It is no news that the ICT sector contributed about 15.05% of the GDP of Nigeria in 2020, as the country recorded about N70 trillion GDP.
This meant that the ICT sector recorded about N10.535 trillion towards Nigeria’s GDP in 2020.
This figure, interestingly, surpassed the contribution of the Nigerian oil sector, which contributed only about 8.89%, or about N6.223 trillion, to Nigeria’s GDP in 2020.
This, I must say, is a plus for the ICT sector, which has been championing the switch to the digital economy.
This remarkable feat, in my view, cannot be unconnected with the increase in the use of online tools and platforms in the wake of the lockdown, occasioned by the emergence of COVID-19 from the beginning of the second quarter of 2020.
That was the period when many organizations decided to have their staff work from home. Working from home, essentially, entailed the use of a device, such as a laptop, desktop, smartphone or iPad, with internet connectivity.
In addition to the provision of these devices and connectivity, physical meetings that were usually held in physical offices were also discarded during the lockdown.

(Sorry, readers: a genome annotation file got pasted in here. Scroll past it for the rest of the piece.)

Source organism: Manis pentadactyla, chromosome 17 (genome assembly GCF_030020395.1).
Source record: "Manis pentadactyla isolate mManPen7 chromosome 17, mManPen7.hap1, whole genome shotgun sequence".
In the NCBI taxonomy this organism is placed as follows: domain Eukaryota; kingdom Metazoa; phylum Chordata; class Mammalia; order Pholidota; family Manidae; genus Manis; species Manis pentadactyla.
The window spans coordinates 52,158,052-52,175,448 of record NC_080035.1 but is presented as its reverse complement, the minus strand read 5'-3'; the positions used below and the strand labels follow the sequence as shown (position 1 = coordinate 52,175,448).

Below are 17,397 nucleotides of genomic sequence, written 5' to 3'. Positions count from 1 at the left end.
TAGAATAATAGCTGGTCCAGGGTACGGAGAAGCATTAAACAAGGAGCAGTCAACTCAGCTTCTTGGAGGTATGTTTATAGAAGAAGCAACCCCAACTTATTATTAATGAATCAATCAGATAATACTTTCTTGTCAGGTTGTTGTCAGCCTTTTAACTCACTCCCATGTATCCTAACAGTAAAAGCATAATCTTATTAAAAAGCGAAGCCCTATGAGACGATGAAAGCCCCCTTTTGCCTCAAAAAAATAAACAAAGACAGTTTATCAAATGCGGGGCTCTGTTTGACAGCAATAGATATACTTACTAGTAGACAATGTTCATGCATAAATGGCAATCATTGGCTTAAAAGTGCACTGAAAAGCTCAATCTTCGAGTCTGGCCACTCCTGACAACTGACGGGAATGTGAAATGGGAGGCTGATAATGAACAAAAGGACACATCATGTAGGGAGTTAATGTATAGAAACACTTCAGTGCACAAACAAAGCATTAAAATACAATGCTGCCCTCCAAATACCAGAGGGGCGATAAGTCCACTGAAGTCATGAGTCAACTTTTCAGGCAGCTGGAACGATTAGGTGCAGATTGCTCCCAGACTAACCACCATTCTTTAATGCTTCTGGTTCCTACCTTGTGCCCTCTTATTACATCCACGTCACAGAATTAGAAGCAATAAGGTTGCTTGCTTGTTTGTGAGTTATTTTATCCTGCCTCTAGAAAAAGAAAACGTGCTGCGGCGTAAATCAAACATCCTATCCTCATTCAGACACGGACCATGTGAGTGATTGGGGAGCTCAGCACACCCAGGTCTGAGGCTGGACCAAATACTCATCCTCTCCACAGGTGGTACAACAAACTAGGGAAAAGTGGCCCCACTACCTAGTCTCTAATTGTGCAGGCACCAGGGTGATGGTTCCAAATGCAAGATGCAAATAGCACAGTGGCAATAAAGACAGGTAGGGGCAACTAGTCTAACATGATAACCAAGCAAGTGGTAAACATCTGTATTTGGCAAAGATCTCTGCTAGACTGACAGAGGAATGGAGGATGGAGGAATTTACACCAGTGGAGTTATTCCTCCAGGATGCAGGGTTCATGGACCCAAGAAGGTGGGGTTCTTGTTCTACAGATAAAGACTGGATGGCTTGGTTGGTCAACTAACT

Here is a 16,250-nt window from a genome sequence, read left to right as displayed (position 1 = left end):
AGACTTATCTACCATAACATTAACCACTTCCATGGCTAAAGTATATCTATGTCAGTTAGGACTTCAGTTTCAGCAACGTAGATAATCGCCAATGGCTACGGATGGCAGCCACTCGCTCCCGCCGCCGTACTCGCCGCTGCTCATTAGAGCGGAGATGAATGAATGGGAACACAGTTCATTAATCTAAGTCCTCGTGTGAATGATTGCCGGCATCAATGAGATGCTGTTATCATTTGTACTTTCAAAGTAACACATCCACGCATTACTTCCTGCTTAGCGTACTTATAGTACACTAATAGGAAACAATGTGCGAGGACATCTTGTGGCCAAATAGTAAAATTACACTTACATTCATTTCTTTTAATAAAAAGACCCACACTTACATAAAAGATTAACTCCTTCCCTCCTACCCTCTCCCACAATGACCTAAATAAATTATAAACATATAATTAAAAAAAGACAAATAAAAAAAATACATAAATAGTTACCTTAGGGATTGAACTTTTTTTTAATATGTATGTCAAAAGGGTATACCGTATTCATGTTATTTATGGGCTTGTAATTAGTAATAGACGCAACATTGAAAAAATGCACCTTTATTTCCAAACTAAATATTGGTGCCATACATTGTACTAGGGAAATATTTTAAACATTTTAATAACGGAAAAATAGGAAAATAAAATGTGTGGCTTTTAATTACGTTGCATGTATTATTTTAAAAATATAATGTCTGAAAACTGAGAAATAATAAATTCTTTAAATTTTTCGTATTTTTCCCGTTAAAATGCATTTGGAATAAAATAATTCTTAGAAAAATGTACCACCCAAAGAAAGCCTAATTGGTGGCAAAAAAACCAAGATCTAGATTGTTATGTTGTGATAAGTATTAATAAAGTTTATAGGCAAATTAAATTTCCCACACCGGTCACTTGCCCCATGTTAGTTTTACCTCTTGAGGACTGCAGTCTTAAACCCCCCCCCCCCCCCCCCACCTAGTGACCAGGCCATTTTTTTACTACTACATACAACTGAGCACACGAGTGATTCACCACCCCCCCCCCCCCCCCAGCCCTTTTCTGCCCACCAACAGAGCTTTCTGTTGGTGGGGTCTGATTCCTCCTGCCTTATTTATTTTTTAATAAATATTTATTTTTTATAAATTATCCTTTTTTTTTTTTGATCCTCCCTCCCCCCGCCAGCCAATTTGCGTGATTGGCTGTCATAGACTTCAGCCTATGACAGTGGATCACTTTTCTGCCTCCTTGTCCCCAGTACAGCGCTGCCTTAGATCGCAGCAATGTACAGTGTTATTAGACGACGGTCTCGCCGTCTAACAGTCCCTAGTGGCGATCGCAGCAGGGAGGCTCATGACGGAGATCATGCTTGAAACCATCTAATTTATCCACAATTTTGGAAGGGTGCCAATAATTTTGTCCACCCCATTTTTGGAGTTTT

This was replaced with virtual meetings, which have been sustained to this day by many organizations. Many are learning fast to catch up in using the various tech tools and gadgets to leverage communications.
Listening to a radio program a few weeks ago, I heard an analyst say that his 90-year-old mother, jumped on a Zoom meeting from Nigeria, to send a congratulatory message to one of his siblings, who was celebrating his birthday in one of the European countries.
It would be recalled that, after the lockdown was eased, many businesses decided to retain the working from home strategy, after realizing that they could afford to allow their workers to work from home and still, be productive on the job.
Many scheduled physical events were also organized and held online during the lockdown. Today, some event organizers, still prefer to hold virtual events, now that the lockdown had been eased.
From the lockdown days to now, we have also seen an increase in activities by Fintechs as well as online banking transactions.
All these are positives, to the country’s push for embracing digital economy. It is, however, not yet ‘uhuru’, as more still needs to be done, to have a full-fledged digital economy structure in Nigeria.
These include the upgrading of infrastructure, such as expanding the reach of broadband penetration, providing faster internet connectivity, improve power supply, as well as work a lot more on digital inclusion in the grassroots areas of the country.
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